In 1925, Akron’s Jewish community decided that they were in dire need of their own cultural center. Although there were several synagogues, there wasn’t a building for the community to hold classes, have events or play sports. So, several of Akron’s Jewish leaders came together and formed a committee to build an Akron Jewish Center to meet those needs. They chose property in Akron’s West Hill neighborhood near where the Anshe Emeth Congregation had been meeting.
After six years of planning and fundraising, a contract was signed with Akron architects J. Edward Fitcher and Harry A. Booker to design the Center. The funds were raised through banquets, recitals and dances hosted by the Center’s Ladies’ Auxiliary. The remaining costs were paid for by Center memberships, which were $20 per family.
The final cost of construction was $150,000 and the building was completed in the summer of 1929. Bert A. Polsky, owner of Polsky’s department store, was the chairman of the September dedication banquet that marked the Center’s grand opening.
The exterior of the building is brick with terracotta trim and friezes. Instead of choosing the popular Art Deco designs of the time, the architects chose a Byzantine revival style. The most noteworthy feature is the arched main entrance with lions and figures inspired by Tanakh imagery.
When it opened, the building contained an Olympic-sized swimming pool lined with mosaic tile, a 900-seat auditorium with a stage, a “moving picture booth,” a women’s lounge, a billiard room, a game room, a library, meeting rooms in various sizes, two dining rooms, a full-size event kitchen, a handball court, offices and classrooms.
In 1951, architect Michael M. Konarski designed an addition for the east side of the building. Wanting to blend the new wing into the original structure, he acquired matching brick and created a large two-story terracotta panel with a Star of David at the front bay where the two structures met.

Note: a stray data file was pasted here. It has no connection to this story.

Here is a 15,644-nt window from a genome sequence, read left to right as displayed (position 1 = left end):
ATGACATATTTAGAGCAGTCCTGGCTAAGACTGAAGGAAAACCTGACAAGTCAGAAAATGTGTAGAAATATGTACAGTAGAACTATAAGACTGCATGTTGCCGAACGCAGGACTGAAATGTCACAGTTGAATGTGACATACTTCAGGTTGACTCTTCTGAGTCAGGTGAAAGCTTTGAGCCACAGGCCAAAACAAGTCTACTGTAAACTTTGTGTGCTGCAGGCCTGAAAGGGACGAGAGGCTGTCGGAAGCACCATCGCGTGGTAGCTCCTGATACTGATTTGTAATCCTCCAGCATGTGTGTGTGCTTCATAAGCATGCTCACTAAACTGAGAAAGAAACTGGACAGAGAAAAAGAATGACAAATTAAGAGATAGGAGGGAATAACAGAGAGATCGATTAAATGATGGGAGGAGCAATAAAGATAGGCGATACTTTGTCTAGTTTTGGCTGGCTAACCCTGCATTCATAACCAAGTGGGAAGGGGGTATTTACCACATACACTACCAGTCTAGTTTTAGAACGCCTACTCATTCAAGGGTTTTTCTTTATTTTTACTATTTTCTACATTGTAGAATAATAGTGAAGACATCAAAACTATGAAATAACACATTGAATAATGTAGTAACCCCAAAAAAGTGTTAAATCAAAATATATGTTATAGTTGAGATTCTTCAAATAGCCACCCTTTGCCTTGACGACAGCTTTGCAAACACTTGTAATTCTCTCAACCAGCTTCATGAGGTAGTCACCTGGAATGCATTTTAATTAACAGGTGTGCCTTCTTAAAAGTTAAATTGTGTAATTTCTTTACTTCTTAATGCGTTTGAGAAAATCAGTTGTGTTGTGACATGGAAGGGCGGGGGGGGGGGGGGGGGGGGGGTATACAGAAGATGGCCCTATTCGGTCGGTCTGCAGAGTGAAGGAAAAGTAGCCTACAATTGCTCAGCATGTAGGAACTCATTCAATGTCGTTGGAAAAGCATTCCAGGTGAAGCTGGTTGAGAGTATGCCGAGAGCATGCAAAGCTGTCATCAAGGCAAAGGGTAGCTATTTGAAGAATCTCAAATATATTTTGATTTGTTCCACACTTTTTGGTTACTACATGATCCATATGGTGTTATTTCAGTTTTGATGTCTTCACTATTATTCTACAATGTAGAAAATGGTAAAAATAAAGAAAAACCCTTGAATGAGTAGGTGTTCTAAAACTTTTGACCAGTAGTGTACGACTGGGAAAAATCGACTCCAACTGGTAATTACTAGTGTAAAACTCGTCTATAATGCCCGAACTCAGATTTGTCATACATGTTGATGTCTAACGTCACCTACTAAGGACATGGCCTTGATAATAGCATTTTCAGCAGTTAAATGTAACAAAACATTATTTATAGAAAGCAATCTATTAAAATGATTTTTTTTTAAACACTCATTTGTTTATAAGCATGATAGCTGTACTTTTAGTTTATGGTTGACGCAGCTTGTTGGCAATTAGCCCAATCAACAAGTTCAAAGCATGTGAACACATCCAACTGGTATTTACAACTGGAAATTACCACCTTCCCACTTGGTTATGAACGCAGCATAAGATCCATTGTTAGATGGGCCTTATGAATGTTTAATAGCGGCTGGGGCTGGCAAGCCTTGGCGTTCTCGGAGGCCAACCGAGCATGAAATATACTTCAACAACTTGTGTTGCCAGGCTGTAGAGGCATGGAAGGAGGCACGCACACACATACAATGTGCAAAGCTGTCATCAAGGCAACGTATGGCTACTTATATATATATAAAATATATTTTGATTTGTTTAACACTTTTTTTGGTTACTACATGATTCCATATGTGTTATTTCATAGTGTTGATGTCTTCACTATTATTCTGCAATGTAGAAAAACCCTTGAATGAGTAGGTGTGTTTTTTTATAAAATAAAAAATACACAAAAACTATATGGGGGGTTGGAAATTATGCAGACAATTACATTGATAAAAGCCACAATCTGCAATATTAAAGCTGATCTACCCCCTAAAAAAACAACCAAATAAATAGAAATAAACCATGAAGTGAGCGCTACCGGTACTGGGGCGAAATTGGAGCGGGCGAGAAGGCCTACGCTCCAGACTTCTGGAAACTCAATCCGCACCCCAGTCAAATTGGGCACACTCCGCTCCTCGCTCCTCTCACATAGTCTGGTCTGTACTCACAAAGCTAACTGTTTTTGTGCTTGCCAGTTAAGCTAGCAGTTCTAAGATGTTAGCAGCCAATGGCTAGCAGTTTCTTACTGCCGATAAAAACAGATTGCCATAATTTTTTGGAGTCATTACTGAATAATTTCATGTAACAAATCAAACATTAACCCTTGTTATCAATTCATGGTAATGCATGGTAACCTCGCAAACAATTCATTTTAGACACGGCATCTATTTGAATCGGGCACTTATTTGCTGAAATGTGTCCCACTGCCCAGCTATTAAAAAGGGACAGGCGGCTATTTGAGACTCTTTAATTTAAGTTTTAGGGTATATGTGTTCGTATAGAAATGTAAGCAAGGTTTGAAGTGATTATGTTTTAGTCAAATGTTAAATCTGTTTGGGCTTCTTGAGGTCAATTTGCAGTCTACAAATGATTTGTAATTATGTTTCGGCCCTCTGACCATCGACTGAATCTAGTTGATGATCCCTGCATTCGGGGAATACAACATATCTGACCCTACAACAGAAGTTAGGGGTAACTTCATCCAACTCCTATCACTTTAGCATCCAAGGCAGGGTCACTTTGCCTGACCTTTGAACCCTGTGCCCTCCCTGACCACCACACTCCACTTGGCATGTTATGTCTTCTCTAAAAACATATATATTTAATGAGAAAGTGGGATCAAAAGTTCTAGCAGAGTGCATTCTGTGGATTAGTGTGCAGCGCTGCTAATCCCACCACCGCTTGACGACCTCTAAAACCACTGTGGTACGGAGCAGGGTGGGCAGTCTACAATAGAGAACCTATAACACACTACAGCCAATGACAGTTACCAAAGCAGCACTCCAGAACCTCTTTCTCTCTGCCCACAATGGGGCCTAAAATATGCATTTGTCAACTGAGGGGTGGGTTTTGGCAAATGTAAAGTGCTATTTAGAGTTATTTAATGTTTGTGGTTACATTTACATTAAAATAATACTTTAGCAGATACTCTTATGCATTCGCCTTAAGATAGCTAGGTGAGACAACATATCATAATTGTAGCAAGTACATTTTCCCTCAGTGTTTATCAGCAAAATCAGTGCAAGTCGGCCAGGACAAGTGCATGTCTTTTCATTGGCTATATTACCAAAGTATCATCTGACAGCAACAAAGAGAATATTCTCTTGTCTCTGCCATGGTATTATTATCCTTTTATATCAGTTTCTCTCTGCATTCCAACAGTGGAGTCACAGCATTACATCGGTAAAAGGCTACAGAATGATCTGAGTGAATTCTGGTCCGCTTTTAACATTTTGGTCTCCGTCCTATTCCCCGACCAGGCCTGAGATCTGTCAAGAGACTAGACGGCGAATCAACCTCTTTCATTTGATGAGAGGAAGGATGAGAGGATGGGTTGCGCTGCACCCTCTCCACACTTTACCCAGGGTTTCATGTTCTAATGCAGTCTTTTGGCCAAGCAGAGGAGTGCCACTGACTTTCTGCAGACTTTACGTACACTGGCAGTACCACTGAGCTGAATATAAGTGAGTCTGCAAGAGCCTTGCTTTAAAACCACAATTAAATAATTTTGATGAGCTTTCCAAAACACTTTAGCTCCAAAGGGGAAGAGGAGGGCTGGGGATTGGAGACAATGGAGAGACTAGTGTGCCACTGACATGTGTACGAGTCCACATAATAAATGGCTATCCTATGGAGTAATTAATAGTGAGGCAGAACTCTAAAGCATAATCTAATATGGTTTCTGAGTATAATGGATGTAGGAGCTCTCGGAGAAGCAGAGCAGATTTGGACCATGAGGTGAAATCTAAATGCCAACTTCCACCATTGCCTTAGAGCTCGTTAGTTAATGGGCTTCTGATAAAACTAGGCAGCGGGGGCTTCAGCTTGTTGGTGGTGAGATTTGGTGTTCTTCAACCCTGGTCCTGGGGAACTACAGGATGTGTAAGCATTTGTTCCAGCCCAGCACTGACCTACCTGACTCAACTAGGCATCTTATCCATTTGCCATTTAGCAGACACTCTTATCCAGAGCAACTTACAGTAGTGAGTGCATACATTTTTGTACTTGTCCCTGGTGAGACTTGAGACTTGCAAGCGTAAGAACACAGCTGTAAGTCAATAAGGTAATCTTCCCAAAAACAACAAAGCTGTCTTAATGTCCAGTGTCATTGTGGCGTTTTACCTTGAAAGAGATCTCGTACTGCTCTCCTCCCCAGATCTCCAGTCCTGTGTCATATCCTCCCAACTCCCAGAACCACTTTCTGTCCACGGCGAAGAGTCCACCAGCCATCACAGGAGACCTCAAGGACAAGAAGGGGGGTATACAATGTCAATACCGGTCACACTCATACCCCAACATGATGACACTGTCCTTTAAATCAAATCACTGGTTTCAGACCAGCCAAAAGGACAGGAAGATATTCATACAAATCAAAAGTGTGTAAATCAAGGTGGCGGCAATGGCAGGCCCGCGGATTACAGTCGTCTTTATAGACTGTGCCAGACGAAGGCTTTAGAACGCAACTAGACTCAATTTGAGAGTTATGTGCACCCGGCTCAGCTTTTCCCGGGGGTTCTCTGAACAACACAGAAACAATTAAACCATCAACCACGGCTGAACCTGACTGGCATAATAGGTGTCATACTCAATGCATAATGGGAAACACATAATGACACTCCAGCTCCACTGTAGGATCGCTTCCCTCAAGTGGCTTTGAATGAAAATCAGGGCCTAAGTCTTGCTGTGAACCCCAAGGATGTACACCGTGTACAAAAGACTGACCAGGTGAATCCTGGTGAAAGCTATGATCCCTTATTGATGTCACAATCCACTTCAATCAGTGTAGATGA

Besides holding Jewish-oriented programming for members, the Center also hosted events and programs for the general public. These included the Center Theatre Guild, Sunday Evening Concert Series and the Akron Civic Forum. The concert series attracted local, national, and, sometimes, international performers. The visit of the Budapest String Quartet was particularly popular. The Theatre Guild put on a wide variety of plays, including “The Diary of Anne Frank,” “Heaven Can Wait” and “The Women.”
The Akron Civic Forum was perhaps the most significant event of the Center’s programming. When First Lady Eleanor Roosevelt spoke in 1937, there was so much demand for tickets that the event had to be moved to the Akron Armory. Other notable speakers included columnist Drew Pearson, Edward R. Murrow and Ohio Senator Robert A. Taft. The program eventually went on to become a local television show and radio series on WAKR.
In 1962, the Center’s Ladies’ Auxiliary booked actress Joan Crawford to speak at their Women’s Day luncheon and fashion show. Crawford, in addition to being a famous actress, was also a member of Pepsi-Cola’s board of directors. She spoke at the Center during her inspection of the local Pepsi bottling facilities.
After 45 years, the Jewish Center was in need of a new, larger facility with outdoor recreation space. In 1973, the center moved to White Pond Drive. The Shaw JCC of Akron still serves the area’s Jewish community today.
The Balch Street building was sold to Shadyside Baptist Church in 1975, which occupied it for 10 years before its congregation merged with another church and moved. By then, the building was in need of some renovations. Akron lawyer Robert Meeker purchased the facility, refurbished it and reopened it as the Balch Street Athletic Club. Meeker had spent his childhood at the Akron Jewish Center and wanted the facility to be open again to the neighborhood in West Hill.
In 1992, after suffering some financial losses, he sold the building to Summit County, which in turn sold 75% of the building to the City of Akron to become a municipal recreation center. LeBron James was one of many community members who used the city gym.
In 2018, the LeBron James Family Foundation and the 2K Foundation paid for an extensive renovation of the gymnasium. The gym has been the site of I Promise School recreational activities and assemblies.
The Balch Street Community Center continues to be open to the public.
Charlotte Gintert is an archaeologist and a photographer.You can check out her photos at www.capturedglimpses.com. Follow her on Instagram at @capturedglimpses for more old Akron building content.